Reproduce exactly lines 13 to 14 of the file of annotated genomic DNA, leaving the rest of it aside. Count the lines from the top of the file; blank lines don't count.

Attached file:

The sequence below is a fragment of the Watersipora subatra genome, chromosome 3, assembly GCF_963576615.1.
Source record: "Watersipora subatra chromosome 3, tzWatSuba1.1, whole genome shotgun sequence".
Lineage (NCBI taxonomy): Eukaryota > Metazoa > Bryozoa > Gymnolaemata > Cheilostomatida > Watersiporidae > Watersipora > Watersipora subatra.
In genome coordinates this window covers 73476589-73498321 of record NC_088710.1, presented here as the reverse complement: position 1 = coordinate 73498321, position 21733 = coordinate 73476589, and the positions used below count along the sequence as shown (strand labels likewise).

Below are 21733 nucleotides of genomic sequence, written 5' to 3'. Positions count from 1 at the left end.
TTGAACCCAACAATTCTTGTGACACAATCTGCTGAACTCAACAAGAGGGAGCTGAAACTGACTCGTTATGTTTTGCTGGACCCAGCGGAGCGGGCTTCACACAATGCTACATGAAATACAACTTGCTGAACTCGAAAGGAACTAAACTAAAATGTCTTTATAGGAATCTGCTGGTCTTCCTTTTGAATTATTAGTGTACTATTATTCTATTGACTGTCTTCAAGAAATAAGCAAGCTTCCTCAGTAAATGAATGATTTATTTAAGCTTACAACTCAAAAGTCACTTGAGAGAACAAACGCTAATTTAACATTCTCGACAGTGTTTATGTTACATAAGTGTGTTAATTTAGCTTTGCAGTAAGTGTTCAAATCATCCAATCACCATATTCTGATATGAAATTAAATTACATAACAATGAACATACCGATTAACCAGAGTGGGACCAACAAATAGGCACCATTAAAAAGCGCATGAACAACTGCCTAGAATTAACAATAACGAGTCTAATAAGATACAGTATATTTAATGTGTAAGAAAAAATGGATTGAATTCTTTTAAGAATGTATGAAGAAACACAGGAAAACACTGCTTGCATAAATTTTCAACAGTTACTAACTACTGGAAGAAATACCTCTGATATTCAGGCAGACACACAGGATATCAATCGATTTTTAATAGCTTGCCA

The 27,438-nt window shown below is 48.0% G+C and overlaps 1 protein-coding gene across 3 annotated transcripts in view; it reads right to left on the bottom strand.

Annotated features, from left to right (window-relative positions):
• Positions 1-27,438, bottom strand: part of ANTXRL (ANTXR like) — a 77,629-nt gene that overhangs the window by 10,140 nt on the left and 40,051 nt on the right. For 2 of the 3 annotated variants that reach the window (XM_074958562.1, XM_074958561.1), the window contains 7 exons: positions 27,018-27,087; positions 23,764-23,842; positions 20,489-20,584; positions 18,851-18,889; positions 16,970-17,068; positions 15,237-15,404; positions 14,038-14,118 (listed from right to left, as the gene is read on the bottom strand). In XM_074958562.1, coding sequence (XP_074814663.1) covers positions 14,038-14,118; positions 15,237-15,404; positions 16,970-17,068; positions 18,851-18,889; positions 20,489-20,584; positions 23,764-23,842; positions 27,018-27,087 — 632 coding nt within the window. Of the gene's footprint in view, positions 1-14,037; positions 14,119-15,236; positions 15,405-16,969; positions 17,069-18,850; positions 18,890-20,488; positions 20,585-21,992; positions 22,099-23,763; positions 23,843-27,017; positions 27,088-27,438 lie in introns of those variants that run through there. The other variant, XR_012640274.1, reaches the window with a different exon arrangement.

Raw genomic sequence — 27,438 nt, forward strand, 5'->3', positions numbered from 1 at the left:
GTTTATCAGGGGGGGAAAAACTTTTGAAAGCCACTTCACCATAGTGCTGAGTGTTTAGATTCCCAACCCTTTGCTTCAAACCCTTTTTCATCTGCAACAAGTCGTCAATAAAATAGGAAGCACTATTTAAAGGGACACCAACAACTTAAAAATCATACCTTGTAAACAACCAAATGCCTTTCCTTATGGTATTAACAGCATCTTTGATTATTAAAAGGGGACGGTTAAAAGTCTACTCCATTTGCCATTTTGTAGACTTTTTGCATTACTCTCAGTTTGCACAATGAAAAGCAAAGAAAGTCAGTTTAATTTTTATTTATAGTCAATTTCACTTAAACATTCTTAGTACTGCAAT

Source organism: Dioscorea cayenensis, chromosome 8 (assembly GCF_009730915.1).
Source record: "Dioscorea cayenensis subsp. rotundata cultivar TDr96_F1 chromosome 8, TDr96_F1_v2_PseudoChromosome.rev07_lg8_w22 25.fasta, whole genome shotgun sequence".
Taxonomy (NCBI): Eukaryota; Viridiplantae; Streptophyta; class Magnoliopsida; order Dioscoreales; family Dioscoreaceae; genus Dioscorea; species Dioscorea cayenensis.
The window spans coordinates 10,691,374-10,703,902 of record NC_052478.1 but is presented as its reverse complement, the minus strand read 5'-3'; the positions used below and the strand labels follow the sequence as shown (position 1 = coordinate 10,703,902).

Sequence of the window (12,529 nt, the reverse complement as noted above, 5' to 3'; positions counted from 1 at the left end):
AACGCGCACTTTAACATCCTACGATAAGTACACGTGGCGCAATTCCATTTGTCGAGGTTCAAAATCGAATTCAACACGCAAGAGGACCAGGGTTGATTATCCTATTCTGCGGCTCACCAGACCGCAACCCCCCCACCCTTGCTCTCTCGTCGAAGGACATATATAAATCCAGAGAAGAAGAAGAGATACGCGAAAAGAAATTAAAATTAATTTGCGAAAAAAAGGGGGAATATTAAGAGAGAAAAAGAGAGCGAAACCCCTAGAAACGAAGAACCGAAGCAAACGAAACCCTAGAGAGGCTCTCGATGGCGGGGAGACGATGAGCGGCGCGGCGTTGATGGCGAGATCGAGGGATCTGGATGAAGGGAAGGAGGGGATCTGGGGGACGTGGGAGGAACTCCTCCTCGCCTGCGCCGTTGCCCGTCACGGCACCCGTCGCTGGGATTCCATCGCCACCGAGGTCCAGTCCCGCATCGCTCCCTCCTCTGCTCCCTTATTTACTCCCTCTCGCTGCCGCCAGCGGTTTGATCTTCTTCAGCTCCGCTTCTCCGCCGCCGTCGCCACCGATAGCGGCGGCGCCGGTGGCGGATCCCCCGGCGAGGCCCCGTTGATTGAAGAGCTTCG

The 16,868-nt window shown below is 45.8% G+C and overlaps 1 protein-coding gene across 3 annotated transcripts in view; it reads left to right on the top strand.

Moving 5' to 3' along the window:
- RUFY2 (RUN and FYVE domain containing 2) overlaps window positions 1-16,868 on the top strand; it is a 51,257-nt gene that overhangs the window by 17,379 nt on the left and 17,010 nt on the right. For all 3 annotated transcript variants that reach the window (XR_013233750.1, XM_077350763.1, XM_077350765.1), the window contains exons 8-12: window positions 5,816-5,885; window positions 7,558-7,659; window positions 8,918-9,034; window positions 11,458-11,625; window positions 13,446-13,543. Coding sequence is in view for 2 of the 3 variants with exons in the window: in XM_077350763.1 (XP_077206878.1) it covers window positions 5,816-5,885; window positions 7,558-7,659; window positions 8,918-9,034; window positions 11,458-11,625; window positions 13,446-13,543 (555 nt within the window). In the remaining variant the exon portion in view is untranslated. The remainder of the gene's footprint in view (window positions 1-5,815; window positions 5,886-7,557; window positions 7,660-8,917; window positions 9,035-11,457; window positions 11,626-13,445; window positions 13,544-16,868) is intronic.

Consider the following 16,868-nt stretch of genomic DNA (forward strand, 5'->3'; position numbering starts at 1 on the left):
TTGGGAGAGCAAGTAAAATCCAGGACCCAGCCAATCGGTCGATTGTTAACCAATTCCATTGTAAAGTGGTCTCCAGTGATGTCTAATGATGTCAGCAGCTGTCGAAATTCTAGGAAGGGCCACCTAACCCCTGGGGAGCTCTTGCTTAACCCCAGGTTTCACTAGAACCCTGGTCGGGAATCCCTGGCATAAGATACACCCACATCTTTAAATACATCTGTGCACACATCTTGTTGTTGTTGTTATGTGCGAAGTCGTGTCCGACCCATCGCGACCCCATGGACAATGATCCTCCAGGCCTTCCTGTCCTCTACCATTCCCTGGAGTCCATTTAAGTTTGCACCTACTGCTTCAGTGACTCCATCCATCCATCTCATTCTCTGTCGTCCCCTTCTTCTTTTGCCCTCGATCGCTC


Source record: "Dioscorea cayenensis subsp. rotundata cultivar TDr96_F1 chromosome 8, TDr96_F1_v2_PseudoChromosome.rev07_lg8_w22 25.fasta, whole genome shotgun sequence".
Taxonomy (NCBI): Eukaryota; Viridiplantae; Streptophyta; class Magnoliopsida; order Dioscoreales; family Dioscoreaceae; genus Dioscorea; species Dioscorea cayenensis.